It is impossible to concentrate. When you know your child is on the operating table, anaesthetised, tube down her throat, and soon to have seven teeth hacked and yanked from her mouth, how can you? You look at your watch again. Wonder which tooth he’s up to, the oral surgeon who casually told you in his rooms about the nerve that runs close to the extraction site, the one that controls taste and sensation in the lips.
You feel guilty that you didn’t take her to the hospital yourself. Even though her father was happy to take time off and she was happy either way. You time-travel to two hours ago and watch them drive off, waving. Feel the gut-wrench of staying behind.
Everything is ready for when they return. You’ve filled the fridge with mush. You’ve googled mushroom soup recipes and watched a how-to video. You’ve diced the ingredients and cooked dinner for yourself and the hollow legged man-child. You’ve got the ice pack cooling in the freezer.
This could be a time when you could catch up on some writing. You could finish the short story that keeps writing itself in your brain while you’re in the shower. Or do the reader’s report – you’ve worked out how you’ll tackle it. But you click on facebook because you can’t concentrate and you want to feel connected to the outside world.
You look at your watch and wonder how she’s coming out of the anaesthetic. You hope she doesn’t suffer the nausea you always do after surgery. You try to imagine vomiting with a mouth full of sutures and bloodclots. Then you stop trying to imagine.
You go for a walk. It might help relax the knot in your stomach. The dog is very happy. Your black jumper soaks up the sun and you become distracted by other dogs, the scent of freesia and a low flying plane. You think of the man-child flying off to Frankfurt on the weekend. Think of him sitting up in the sky, think of him negotiating airports on his own.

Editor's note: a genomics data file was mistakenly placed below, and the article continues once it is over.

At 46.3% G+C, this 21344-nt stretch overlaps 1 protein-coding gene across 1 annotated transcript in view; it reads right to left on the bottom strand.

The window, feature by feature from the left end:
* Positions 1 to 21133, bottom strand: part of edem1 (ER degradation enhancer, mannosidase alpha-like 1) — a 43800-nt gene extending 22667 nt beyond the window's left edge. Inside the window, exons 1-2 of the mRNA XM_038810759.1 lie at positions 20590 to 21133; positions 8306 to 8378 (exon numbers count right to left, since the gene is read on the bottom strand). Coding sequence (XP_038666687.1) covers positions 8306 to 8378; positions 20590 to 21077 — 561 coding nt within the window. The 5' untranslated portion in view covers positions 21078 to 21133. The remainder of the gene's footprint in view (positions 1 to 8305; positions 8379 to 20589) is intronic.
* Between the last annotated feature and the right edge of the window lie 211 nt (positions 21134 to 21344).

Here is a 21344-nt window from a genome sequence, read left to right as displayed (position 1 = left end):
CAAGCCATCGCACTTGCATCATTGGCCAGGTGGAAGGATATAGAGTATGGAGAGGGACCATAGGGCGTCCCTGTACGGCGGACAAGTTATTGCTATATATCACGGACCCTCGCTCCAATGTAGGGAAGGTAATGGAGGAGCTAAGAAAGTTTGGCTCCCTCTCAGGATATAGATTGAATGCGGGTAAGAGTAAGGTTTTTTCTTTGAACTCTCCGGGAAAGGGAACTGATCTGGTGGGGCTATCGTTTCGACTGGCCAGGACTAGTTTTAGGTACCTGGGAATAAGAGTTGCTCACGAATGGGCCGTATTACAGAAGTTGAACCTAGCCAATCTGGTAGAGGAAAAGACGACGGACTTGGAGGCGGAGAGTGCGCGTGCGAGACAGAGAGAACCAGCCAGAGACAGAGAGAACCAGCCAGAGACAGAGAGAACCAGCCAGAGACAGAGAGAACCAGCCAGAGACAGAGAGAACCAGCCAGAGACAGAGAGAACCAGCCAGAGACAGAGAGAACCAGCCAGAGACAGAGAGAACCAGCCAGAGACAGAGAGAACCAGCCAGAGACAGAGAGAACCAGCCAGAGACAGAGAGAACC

Then, mercifully, you’re distracted again. You see her sitting on the side of the grassy slope of the park. Her dog wanders down and greets yours. The temperature is around twenty degrees and you almost feel uncomfortable in a skivvy. At the back of your mind you wonder why she is wearing a beanie. You don’t know her well. She’s a familiar face from your children’s old primary school community. You’ve seen her walking her dog. She’s never appeared particularly friendly or keen to chat with you. As you walk past the grassy verge you give a half-wave and call out, ‘How you going?’
You don’t mean it. You think of the session on humbug at the Melbourne Writers Festival. What you’ve called out to this woman – and you know Robert Dessaix would agree – is humbug. Something of little or no value. She gives you a nod. You keep walking and wonder if she works, why she’s out with her dog, sitting in the sun. You’ve only ever seen her out walking on weekends. There’s a little bit of you that likes that she can sit out on that slope and soak up the sun and the fresh air and the scenery.
You keep on with your walk and return to the operating theatre a couple of times. It’s such a beautiful day you walk past your house and keep going. You meet a couple of other dog walkers and by the time you turn back the grassy verge is empty. You take the path that will eventually meander along the creek, where you know the sun will be glistening off the water. When you get there, she is heading towards you. The dogs smell each other’s backsides and the two of you stand and watch them. She talks first, says her dog is timid but likes smaller dogs. You notice she has no eyebrows, that the beanie sits close to her head, that there are no strands of hair escaping from it. She asks your dog’s name and you tell her all about how your cat and the dog get up to mischief together, how the dog takes herself to ‘time-out’ when she thinks she’s been naughty. She tells you about her two cats, the big blue one and the small tortie. You tell her that you got your cat from Queensland and that his breed is meant to be good for people with allergies. You can’t remember the name of the breed because your over fifty post-operative brain refuses to spit out the information, but you don’t feel silly because she makes you feel normal.
You walk home.
With a changed perspective.